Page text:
Back to School: Is your child’s backpack safe?

Amy Bashford

Amy Bashford

Now that the school year is underway, students are getting settled into their daily routines. Many students in facilities ranging from elementary school to college use a backpack to transport belongings to and from the classroom.

While this method is usually the most convenient, backpacks can be harmful to students if they are overloaded or worn incorrectly. Wearing a backpack incorrectly or carrying a load that is too heavy can lead to several complications, including neck or back pain, instability with walking, poor posture and decreased lung function. These complications can be easily avoided by recognizing when a problem exists and following recommendations to correct the problem.

Watch for the following warning signs that indicate the backpack is too heavy or is not being worn correctly:

• Change in posture when wearing the backpack

• Pain when wearing the backpack

• Struggling to put on or take off the backpack

• Red marks on the shoulders after removing the backpack

• Tingling or numbness in the arms when wearing the backpack

If any of the above signs occur, try the following tips to decrease the risk of injury:

• Wear both straps at all times to evenly distribute weight and promote symmetrical posture; shoulder straps should be adjusted to permit free movement of both arms.

• Put on and take off backpack carefully to avoid instability and twisting of the trunk.

• Wear the backpack over the middle of the back to use the strongest back muscles most effectively; backpack should rest evenly in the middle of the back near the student’s center of gravity.

• Decrease the load to reduce strain; the weight of a loaded backpack should be 10-15 percent or less of the student’s bodyweight; place heaviest objects closest to the student’s back.

To avoid injury and increase comfort, choose a backpack that has:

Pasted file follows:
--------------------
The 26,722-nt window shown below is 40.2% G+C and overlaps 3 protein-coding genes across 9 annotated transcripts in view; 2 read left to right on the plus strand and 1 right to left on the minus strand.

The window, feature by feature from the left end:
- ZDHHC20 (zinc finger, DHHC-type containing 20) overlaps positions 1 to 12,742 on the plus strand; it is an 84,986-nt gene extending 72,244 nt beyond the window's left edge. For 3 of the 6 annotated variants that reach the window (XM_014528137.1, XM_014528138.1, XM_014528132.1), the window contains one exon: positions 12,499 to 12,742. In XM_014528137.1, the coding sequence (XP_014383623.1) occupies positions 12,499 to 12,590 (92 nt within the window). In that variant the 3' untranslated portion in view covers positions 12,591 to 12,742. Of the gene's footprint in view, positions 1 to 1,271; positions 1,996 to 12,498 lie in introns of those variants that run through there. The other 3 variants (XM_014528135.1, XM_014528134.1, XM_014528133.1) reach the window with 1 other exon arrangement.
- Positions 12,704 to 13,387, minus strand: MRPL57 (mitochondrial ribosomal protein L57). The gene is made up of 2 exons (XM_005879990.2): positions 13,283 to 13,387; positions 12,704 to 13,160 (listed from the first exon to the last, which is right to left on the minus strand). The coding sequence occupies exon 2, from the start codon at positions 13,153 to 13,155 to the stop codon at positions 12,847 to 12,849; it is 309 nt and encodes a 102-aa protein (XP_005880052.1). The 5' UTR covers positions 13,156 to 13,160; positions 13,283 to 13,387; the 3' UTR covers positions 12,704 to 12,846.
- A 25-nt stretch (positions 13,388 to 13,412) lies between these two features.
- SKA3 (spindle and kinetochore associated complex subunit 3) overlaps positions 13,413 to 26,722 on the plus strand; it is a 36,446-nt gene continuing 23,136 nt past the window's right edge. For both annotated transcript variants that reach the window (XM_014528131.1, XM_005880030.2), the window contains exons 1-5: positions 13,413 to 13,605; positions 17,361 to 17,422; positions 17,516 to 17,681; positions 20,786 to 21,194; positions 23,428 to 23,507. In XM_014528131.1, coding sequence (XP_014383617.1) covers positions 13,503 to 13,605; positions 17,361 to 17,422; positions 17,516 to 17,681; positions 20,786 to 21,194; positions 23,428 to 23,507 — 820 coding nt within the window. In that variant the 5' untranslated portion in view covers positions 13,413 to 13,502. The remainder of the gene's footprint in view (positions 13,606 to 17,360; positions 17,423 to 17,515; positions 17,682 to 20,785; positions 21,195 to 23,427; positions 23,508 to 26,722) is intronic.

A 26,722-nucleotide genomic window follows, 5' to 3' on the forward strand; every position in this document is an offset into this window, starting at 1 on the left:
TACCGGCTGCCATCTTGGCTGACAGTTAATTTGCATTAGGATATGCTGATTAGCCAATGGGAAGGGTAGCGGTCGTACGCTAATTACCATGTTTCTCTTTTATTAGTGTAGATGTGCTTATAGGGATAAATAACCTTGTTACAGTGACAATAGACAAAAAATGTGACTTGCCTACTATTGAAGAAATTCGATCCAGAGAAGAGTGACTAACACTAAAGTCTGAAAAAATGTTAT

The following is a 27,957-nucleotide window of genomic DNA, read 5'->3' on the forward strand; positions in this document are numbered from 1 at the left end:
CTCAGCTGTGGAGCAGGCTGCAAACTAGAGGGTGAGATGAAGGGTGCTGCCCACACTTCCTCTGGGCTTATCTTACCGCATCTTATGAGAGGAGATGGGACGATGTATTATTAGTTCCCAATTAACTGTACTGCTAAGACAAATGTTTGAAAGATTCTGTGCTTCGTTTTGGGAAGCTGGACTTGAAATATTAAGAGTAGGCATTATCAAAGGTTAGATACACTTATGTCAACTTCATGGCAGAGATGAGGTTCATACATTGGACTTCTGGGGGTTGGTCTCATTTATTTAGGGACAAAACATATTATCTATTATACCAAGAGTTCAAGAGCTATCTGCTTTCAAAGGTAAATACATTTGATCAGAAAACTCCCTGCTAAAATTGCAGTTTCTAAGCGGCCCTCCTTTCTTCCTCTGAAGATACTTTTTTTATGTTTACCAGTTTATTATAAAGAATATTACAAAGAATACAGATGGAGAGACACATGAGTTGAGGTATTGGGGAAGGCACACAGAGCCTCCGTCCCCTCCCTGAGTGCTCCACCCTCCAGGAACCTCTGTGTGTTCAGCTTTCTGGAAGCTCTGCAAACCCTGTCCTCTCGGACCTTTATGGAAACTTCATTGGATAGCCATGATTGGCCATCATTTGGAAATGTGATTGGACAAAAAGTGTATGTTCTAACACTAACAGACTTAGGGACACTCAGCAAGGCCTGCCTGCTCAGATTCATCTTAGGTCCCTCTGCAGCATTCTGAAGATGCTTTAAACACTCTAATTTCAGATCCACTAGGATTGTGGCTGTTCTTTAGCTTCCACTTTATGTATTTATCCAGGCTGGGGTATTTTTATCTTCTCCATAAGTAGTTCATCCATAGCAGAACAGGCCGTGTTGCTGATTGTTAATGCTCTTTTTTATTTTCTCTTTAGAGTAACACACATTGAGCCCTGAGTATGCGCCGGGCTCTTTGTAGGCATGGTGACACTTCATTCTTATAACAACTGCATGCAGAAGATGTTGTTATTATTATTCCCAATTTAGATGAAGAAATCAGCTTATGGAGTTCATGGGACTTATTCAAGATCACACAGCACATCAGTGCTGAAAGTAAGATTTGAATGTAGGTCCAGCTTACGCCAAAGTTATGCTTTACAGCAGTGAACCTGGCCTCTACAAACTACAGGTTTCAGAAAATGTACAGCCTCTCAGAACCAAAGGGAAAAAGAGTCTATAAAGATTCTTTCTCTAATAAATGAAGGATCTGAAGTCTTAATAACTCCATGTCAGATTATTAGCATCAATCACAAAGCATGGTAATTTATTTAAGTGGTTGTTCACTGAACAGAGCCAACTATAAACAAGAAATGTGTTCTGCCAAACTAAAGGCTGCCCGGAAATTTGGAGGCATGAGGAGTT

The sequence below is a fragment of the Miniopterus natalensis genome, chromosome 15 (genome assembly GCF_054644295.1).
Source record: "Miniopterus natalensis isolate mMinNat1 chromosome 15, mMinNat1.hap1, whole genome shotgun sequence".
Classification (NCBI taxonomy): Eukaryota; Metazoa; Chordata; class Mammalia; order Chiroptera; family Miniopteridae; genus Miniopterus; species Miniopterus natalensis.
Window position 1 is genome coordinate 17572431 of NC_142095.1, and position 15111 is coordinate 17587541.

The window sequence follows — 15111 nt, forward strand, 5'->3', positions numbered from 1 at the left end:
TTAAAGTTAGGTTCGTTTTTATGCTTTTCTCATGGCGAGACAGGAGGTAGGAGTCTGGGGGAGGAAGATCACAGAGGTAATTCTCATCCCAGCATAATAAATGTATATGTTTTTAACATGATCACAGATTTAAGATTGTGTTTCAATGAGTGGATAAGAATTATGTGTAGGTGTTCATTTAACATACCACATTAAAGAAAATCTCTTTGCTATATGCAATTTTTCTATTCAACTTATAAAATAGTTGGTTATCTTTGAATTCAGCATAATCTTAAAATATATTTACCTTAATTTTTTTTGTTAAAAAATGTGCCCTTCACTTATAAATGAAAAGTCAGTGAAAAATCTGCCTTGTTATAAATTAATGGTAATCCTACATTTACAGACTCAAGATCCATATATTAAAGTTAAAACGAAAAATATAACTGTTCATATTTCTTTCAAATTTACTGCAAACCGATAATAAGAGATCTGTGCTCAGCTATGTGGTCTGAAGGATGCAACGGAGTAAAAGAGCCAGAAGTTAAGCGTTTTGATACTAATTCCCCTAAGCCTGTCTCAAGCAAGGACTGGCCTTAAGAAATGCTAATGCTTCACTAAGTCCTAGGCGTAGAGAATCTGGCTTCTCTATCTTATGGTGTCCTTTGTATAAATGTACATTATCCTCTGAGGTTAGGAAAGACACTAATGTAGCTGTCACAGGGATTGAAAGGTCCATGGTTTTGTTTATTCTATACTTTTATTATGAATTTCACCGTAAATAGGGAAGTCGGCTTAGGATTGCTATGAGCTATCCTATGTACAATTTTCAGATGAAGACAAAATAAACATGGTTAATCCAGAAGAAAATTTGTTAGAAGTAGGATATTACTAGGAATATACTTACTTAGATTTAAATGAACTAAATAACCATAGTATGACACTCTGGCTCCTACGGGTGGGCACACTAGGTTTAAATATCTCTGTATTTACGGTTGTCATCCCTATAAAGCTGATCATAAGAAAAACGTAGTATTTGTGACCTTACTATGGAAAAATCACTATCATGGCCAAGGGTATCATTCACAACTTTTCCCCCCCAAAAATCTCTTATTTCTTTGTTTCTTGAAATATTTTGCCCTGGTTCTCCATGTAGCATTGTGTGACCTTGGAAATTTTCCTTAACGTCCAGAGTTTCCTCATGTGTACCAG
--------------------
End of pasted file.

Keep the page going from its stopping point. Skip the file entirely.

• A padded back to improve comfort and reduce pressure on the shoulders, back and under the arms.

• Wide, padded shoulder straps to reduce the risk of impaired circulation, which can cause numbness and tingling in the arms.

• Hip and chest belts to transfer some of the weight from the back and shoulders to the torso and hips.

• Multiple compartments to distribute weight more evenly and improve access to backpack contents.

If the student still has difficulty with using a backpack after considering these recommendations, consider a backpack with wheels. However, there are precautions to take with this type of backpack, as well. Make sure the handle is long enough that the student does not have to twist or bend to pull the backpack, and ensure that the wheels are large enough to prevent shaking or toppling of the backpack. Students that change classes frequently or walk long distances to or from school tend to prefer the traditional backpack to the wheeled variety.

Another simple suggestion to reduce risk of injury is to encourage children to be active and exercise. Active children tend to have better strength and flexibility, which make it easier for them to carry a backpack.

Amy Bashford is a physical therapist with Blount Memorial Total Rehabilitation.

© 2009 All rights reserved. This material may not be published, broadcast, rewritten or redistributed.

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